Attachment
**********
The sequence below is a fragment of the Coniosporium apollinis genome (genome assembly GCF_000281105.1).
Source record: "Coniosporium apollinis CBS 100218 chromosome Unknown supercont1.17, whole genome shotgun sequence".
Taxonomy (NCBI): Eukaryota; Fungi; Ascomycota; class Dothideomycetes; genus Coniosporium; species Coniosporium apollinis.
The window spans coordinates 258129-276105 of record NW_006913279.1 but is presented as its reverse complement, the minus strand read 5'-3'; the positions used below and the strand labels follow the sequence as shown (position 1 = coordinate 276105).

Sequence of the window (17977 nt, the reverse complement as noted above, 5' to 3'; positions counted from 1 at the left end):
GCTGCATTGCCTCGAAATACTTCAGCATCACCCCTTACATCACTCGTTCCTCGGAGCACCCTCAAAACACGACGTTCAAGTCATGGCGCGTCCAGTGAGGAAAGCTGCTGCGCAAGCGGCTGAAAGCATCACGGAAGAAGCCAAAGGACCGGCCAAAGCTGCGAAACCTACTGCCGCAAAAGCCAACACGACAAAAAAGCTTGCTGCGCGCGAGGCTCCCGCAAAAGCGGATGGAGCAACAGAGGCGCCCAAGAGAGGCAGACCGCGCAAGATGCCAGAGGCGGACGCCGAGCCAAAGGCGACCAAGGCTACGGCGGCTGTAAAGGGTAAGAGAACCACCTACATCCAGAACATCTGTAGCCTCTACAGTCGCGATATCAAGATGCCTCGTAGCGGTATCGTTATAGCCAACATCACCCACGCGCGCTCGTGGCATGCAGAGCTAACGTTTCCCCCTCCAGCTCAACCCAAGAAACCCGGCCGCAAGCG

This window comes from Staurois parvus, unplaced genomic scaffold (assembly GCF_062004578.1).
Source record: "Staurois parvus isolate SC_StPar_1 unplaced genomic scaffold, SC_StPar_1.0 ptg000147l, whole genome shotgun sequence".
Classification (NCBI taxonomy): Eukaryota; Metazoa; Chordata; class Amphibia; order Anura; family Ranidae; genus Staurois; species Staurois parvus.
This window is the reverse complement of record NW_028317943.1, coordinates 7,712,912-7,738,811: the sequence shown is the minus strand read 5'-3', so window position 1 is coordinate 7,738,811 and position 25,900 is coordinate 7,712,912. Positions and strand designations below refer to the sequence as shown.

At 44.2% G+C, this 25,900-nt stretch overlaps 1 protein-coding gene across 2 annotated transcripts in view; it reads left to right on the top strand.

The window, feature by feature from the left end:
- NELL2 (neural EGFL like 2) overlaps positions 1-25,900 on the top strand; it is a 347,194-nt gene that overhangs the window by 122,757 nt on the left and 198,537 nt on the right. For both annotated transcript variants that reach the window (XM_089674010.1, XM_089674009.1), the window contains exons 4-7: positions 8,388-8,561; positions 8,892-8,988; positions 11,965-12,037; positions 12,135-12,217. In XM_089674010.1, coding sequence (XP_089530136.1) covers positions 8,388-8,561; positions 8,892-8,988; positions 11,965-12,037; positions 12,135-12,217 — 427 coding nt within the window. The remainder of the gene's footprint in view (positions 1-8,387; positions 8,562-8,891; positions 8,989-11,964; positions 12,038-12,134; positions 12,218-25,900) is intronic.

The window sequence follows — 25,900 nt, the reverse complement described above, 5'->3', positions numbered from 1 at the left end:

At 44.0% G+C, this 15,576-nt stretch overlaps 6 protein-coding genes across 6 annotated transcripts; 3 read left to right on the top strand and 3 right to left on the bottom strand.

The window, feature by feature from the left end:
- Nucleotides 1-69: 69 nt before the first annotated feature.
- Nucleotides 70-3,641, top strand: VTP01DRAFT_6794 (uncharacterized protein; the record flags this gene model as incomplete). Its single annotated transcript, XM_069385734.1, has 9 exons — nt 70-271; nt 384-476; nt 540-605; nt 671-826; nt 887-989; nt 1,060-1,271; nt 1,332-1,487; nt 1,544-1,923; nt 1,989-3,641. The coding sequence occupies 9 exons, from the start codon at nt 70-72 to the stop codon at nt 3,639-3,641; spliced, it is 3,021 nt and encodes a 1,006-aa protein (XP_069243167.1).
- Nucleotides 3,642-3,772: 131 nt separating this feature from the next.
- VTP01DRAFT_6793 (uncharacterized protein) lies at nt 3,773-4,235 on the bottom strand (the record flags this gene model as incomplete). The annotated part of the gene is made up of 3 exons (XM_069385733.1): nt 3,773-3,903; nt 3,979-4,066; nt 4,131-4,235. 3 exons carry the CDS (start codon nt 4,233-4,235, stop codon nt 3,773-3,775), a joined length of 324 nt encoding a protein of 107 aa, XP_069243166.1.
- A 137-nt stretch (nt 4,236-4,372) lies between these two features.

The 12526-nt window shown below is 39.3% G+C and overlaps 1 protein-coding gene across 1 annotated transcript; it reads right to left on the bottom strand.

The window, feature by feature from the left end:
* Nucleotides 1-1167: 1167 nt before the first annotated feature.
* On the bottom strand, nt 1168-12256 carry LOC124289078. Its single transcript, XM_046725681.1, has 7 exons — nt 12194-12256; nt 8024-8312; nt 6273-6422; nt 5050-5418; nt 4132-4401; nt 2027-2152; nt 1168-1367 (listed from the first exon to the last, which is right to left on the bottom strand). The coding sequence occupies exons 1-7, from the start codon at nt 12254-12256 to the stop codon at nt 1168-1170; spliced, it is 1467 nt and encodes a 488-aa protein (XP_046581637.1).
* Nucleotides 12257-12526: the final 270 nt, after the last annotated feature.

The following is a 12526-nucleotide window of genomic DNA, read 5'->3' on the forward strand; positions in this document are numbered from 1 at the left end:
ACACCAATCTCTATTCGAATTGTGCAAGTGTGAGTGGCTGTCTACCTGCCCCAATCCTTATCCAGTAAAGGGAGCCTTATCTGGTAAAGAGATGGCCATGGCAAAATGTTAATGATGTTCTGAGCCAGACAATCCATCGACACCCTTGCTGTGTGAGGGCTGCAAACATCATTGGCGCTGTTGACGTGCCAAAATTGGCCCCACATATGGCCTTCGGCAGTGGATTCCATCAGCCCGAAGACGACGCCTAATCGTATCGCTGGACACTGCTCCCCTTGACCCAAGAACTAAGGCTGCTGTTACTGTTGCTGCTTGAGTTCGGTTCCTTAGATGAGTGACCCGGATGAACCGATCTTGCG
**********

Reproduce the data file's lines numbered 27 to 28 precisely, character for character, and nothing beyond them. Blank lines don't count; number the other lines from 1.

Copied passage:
The following is a 12526-nucleotide window of genomic DNA, read 5'->3' on the forward strand; positions in this document are numbered from 1 at the left end:
ACACCAATCTCTATTCGAATTGTGCAAGTGTGAGTGGCTGTCTACCTGCCCCAATCCTTATCCAGTAAAGGGAGCCTTATCTGGTAAAGAGATGGCCATGGCAAAATGTTAATGATGTTCTGAGCCAGACAATCCATCGACACCCTTGCTGTGTGAGGGCTGCAAACATCATTGGCGCTGTTGACGTGCCAAAATTGGCCCCACATATGGCCTTCGGCAGTGGATTCCATCAGCCCGAAGACGACGCCTAATCGTATCGCTGGACACTGCTCCCCTTGACCCAAGAACTAAGGCTGCTGTTACTGTTGCTGCTTGAGTTCGGTTCCTTAGATGAGTGACCCGGATGAACCGATCTTGCG